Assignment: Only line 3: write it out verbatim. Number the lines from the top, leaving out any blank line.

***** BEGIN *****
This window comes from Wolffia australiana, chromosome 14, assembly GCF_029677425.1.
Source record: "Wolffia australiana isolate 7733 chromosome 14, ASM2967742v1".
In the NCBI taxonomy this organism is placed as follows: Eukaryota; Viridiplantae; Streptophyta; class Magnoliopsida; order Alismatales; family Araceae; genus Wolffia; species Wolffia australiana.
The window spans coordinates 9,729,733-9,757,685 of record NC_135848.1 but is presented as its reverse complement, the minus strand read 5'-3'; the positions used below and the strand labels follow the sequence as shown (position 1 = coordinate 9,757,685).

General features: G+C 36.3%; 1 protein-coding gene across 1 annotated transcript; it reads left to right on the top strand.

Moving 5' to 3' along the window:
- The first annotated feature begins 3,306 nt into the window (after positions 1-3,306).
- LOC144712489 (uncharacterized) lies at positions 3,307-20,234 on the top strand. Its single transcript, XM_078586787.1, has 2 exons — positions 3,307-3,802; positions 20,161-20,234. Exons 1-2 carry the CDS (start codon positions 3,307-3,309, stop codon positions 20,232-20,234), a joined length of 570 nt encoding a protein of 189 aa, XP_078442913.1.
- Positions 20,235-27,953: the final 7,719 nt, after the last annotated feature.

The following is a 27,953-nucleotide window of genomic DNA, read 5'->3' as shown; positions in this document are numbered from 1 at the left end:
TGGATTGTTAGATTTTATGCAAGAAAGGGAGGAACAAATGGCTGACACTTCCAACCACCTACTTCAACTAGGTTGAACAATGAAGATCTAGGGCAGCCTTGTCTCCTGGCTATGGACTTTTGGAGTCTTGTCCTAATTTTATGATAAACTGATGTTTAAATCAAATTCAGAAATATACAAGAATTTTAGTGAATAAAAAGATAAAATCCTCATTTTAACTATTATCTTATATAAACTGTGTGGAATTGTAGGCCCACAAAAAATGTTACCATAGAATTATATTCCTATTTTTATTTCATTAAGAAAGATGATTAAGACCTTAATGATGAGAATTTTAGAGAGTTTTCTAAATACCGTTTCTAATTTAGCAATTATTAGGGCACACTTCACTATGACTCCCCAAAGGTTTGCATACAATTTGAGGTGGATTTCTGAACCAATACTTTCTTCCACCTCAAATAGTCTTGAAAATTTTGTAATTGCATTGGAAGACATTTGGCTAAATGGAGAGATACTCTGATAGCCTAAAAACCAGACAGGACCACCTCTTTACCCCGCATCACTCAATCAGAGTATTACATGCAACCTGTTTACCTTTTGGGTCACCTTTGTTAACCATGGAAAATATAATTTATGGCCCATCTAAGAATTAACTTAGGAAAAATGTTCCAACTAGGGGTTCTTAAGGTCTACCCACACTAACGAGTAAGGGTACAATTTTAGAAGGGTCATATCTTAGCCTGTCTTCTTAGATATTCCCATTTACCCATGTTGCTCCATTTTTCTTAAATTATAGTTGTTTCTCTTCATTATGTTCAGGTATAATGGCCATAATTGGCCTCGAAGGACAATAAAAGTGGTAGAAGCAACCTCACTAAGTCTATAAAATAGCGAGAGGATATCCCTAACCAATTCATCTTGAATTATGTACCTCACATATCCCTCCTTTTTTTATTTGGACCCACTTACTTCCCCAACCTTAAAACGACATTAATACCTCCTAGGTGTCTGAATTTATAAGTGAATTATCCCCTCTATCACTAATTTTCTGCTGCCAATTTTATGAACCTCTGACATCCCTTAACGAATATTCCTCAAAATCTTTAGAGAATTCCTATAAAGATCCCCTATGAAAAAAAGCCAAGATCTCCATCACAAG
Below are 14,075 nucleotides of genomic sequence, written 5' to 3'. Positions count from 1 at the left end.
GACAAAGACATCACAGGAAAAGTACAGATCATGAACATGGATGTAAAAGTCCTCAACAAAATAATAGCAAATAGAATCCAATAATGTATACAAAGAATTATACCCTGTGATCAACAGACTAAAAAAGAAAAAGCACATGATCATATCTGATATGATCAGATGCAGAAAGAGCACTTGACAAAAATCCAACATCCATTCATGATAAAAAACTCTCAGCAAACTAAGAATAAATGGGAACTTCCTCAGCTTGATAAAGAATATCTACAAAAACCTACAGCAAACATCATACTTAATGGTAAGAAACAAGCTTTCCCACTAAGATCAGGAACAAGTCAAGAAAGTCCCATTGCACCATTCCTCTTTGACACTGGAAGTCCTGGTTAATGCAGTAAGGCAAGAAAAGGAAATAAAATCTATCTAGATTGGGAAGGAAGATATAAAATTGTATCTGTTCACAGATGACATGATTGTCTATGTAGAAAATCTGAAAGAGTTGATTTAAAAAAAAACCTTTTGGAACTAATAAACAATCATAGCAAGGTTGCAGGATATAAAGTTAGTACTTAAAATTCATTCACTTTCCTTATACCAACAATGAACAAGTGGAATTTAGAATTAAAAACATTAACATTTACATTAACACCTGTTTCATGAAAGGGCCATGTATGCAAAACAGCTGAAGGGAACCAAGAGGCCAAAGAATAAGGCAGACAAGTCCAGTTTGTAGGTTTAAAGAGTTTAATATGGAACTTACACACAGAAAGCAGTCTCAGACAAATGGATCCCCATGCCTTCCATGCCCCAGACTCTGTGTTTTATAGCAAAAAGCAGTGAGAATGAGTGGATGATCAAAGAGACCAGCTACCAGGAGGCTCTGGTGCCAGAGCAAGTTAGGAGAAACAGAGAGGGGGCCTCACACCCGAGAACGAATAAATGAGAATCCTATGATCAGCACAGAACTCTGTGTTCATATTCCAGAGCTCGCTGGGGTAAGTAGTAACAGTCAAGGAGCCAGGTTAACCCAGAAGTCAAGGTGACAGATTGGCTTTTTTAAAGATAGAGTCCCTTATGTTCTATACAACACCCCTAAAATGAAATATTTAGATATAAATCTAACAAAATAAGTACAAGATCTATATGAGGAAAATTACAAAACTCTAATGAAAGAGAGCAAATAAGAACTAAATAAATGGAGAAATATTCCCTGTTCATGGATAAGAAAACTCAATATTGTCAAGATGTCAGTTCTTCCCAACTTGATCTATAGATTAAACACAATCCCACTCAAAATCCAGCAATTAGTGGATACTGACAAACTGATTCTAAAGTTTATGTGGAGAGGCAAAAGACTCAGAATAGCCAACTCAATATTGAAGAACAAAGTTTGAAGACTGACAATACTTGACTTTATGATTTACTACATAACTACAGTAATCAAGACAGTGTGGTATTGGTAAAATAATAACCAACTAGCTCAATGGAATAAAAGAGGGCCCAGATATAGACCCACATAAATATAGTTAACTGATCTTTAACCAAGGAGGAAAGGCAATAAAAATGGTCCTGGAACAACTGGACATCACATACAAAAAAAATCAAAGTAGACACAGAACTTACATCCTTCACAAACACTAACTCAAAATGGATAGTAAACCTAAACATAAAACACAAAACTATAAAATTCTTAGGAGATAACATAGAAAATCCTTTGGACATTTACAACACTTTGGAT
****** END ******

In the NCBI taxonomy this organism is placed as follows: Eukaryota; Viridiplantae; Streptophyta; class Magnoliopsida; order Alismatales; family Araceae; genus Wolffia; species Wolffia australiana.